CTIA Calls On FCC To Keep SMS Free From USF Contribution Requirements

There’s long been ambiguity surrounding SMS and how it should best be regulated.  From issues surrounding its inclusion in TCPA guidelines to SMS rate hikes from major carriers, there always seems to be a debate going. The latest of which has to do with whether SMS should be subject to USF (Universal Service Fund) contribution …   Read More

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There’s long been ambiguity surrounding SMS and how it should best be regulated.  From issues surrounding its inclusion in TCPA guidelines to SMS rate hikes from major carriers, there always seems to be a debate going.

The latest of which has to do with whether SMS should be subject to USF (Universal Service Fund) contribution requirements, and was the topic of an open letter to the FCC by the CTIA recently.  For a little background, the USF was created by the FCC in 1997 to help meet the goals of the Telecommunications Act of 1996 which states that “all providers of telecommunications services should contribute to federal universal service in some equitable and nondiscriminatory manner.”

In plain English, it means that telecommunications companies must contribute to a central fund to ensure everyone has access to basic communication services.  As of the first quarter of 2011, the USF fee, which changes quarterly, equals 15.5 percent of a telecom company’s interstate and end-user revenues.  The CTIA sees these requirements as outdated and is asking the FCC for USF reform — especially in relation to SMS.  “Since the universal service fund (USF) was created in the era of wireline communications, the outdated programs such as Lifeline and Linkup emphasize landlines, even though today’s low-income consumers prefer wireless technology,” the CTIA said in a recent blog post on the subject.”  “That’s why USF reform is critical.”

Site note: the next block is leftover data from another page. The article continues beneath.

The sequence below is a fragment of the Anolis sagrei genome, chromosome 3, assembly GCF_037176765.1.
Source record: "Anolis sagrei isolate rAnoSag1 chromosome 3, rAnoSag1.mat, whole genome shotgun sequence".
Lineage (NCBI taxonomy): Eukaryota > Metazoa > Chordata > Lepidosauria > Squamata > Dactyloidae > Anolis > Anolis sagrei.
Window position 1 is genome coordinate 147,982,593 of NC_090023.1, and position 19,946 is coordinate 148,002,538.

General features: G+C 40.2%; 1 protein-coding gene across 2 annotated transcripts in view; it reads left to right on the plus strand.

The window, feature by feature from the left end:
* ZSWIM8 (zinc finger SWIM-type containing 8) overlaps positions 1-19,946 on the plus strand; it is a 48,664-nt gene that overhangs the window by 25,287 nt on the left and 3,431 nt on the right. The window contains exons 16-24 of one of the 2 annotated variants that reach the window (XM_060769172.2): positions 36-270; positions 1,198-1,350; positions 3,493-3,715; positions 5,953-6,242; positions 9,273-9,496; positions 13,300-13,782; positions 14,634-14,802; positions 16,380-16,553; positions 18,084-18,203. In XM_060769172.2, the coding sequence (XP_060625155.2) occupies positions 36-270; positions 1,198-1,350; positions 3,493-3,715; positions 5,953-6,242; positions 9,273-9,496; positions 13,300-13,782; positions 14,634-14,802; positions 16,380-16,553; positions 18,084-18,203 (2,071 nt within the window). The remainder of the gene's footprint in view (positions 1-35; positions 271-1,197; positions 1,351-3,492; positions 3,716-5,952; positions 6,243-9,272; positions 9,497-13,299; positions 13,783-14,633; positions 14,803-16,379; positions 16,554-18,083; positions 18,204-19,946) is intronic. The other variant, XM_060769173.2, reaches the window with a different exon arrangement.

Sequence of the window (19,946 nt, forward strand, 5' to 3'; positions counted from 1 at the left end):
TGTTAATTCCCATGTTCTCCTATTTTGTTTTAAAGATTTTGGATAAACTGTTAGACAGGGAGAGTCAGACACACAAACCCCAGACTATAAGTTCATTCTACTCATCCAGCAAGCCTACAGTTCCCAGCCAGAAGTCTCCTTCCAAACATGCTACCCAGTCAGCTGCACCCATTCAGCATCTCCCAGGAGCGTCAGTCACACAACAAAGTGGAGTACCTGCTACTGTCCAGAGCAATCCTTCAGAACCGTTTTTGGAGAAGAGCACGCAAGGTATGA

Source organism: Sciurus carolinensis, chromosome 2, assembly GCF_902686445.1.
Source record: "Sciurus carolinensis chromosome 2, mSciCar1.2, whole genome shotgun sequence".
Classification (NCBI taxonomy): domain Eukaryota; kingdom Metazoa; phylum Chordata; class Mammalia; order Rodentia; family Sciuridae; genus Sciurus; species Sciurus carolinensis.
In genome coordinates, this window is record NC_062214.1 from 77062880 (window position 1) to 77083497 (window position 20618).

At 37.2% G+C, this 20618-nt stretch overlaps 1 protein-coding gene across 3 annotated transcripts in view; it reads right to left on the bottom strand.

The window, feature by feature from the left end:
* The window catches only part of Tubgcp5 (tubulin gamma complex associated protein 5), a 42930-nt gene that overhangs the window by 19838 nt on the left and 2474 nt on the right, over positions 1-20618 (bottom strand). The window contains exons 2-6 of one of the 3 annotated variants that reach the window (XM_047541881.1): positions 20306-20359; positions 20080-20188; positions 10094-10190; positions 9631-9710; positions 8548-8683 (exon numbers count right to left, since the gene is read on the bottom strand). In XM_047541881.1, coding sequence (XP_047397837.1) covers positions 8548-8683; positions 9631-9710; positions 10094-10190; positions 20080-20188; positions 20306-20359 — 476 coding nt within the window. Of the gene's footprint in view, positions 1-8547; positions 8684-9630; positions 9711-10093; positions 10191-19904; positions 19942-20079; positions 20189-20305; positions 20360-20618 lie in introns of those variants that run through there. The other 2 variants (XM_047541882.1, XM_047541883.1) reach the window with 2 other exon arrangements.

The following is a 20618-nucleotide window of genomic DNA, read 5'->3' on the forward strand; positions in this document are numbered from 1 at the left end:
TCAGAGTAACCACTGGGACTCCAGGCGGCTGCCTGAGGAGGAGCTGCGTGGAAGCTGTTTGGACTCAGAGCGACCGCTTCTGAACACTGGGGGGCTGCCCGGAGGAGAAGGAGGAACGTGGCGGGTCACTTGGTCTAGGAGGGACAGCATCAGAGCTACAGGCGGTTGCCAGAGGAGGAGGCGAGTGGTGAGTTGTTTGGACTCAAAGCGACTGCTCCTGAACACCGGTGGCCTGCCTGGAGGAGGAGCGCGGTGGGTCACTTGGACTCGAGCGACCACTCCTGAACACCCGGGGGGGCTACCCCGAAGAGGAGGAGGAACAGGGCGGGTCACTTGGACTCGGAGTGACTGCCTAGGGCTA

In it’s reply comments to the FCC, the CTIA explained why SMS is an integrated information service, not a telecommunication service, and therefore not subject to USF contribution requirements.  Instead, CTIA argues that the USF is funded by contribution requirements imposed on CMRS providers and telecommunications services, including contributions by wireless carriers for voice minutes.  However, it doesn’t include information services such as email, instant messaging, Twitter, Facebook and text messages.

“SMS messages rely on protocol conversion, computer processing, data storage and information retrieval functionalities,” the group said in its reply to the FCC.  “SMS is also not interconnected to the public switched network (PSTN).  Imposing USF burdens on SMS would have far-reaching negative consequences. As with any government regulations, the additional regulatory costs would ultimately be passed along to consumers.  Higher prices would also put SMS at a disadvantage to other similar information services, including email and other online messages services.”

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